I advocated using Tunic’s No Fail Mode in ”My Favorite Things of 2022”. Here’s some neat detail about the feature from Wired’s “How Indie Studios Are Pioneering Accessible Game Design” by Grant Stoner:
Accessibility may seem daunting, but by listening to experts in the field and the lived experiences of players, it affords disabled individuals the opportunity to play some of this year’s best games, and by proxy, makes games better for everyone. In March, developer Andrew Shouldice launched Tunic, a game about an adorable little fox trying to solve a grand mystery. With exploration and puzzle mechanics harkening back to the original Legend of Zelda, mixed with Soulslike combat, Tunic offered quite the challenge, more so for those with disabilities. But rather than expect and force people to overcome potentially inaccessible barriers, Shouldice wanted everyone to play his game.
“It’s true that challenging combat is a core part of Tunic. However, including options like No Fail Mode does not ‘compromise the integrity’ of the game or anything like that,” Shouldice says. “Really early on, I thought it would be a challenge to incorporate that sort of setting into a game that uses difficulty to gate progress, but in the end, it was a very straightforward decision. The truth is that people who enjoy the combat challenges are just not going to use the option, and those who don’t want to engage with the combat will. In the end, the core of Tunic isn’t about exclusion based on whether you can press the buttons at the right time. It’s about being curious and willing to explore a world you don’t understand. Adding some options to let more people experience that part of the game was absolutely worth it.”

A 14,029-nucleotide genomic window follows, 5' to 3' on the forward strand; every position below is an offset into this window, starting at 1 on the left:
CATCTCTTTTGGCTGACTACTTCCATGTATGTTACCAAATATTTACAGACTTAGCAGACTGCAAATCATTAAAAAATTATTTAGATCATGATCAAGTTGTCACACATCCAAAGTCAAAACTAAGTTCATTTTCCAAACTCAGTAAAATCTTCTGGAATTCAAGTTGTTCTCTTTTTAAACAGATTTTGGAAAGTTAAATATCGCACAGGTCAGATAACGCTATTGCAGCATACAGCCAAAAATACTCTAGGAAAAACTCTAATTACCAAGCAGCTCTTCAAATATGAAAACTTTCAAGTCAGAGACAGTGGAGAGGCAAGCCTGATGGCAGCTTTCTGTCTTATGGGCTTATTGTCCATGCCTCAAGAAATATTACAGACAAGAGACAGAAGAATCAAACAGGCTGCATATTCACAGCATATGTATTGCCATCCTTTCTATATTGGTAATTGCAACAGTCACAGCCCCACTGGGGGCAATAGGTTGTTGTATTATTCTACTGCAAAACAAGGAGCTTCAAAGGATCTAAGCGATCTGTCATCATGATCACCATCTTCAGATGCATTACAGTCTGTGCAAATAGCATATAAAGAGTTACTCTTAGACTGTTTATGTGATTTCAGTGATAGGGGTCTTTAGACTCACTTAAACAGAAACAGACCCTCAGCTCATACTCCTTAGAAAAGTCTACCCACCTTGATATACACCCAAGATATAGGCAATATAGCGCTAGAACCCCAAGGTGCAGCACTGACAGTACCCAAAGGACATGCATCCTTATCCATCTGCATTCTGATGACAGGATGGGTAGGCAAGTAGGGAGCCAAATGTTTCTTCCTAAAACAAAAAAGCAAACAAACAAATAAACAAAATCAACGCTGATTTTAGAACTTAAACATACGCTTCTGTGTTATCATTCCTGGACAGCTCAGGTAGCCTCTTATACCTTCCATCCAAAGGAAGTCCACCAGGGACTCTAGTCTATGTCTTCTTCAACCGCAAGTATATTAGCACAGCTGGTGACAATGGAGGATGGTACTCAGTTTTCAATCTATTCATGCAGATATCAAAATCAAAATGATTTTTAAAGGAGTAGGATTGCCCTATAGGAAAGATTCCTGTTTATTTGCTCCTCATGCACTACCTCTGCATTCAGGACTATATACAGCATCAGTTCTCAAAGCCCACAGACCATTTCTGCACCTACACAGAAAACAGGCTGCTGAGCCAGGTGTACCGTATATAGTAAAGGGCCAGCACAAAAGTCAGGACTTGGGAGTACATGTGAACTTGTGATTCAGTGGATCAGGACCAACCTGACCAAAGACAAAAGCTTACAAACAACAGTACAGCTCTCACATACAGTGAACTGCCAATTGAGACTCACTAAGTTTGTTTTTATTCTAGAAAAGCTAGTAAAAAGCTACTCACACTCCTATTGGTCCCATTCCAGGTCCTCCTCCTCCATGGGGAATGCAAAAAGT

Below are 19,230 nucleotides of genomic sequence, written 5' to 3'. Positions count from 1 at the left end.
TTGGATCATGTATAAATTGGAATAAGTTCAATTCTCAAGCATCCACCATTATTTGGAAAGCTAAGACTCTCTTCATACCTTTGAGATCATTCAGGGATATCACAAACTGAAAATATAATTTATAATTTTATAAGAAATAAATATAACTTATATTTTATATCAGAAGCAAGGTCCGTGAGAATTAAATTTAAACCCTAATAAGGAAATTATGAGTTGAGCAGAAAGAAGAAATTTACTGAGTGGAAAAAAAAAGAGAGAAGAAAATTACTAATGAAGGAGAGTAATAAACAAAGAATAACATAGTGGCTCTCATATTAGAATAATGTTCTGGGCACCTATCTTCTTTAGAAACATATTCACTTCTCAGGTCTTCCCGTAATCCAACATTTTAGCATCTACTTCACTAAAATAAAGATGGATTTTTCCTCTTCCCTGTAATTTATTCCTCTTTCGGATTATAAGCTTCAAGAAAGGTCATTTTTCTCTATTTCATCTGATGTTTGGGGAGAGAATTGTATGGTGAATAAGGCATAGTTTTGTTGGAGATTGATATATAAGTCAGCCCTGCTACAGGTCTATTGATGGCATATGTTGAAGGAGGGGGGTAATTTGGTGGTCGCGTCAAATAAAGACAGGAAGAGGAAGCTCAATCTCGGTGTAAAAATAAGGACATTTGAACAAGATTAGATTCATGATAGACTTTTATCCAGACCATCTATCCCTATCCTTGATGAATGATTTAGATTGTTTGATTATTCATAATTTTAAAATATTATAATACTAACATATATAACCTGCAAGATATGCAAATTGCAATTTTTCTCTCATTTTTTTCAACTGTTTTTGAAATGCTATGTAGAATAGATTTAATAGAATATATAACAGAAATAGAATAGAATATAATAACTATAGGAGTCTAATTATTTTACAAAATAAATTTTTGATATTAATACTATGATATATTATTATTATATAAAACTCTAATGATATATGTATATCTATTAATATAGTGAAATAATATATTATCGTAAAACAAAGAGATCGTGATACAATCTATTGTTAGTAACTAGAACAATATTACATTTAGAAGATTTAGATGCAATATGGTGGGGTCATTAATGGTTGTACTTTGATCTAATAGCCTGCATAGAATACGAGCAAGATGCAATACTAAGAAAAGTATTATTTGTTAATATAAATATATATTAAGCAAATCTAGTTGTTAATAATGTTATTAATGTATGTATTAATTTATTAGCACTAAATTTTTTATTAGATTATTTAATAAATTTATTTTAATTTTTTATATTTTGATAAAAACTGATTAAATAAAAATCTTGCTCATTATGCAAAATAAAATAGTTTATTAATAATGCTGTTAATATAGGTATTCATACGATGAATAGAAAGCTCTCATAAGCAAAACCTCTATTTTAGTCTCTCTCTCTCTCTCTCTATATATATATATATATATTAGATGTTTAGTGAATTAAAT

The creation of No Fail Mode did not detract from a central mechanic of Tunic: exploration. Players are actively encouraged to seek out the unknown and regularly return to visited areas with new items. Discovering alternate pathways and searching every nook and cranny of zones is what makes Tunic so enticing to play. Despite the success of No Fail Mode, the feature still needed fine tuning, and proved that accessibility is a continuous process, one that does not stop when a game is released.
“A few months before launch we set up a Discord for press folks to collaborate on puzzles prelaunch,” Shouldice says. “One reviewer got to the credits, having defeated the final boss using No Fail Mode. It didn’t take long for them to realize that they missed out on a big part of the game—you’re supposed to fail that fight in order to unlock the game’s next act. As a result, we added a special case, where even if you’re using No Fail Mode, you can die in that fight. Our rationale was that if someone turned on that option because they preferred the puzzlier aspects of the game, it made no sense to penalize them and lock off some of Tunic more intriguing late-game riddles.”
This is essentially the curb cut effect:
…the phenomenon of disability-friendly features being used and appreciated by a larger group than the people they were designed for.
I learned about the curb cut effect from The Besties episode ”Accessible Gaming with Steven Spohn”. I’ll likely post the excerpt of Spohn’s description of curb cutting and it’s effect on gaming soon, but it’s a must listen episode. And I recommend having a box of tissues handy.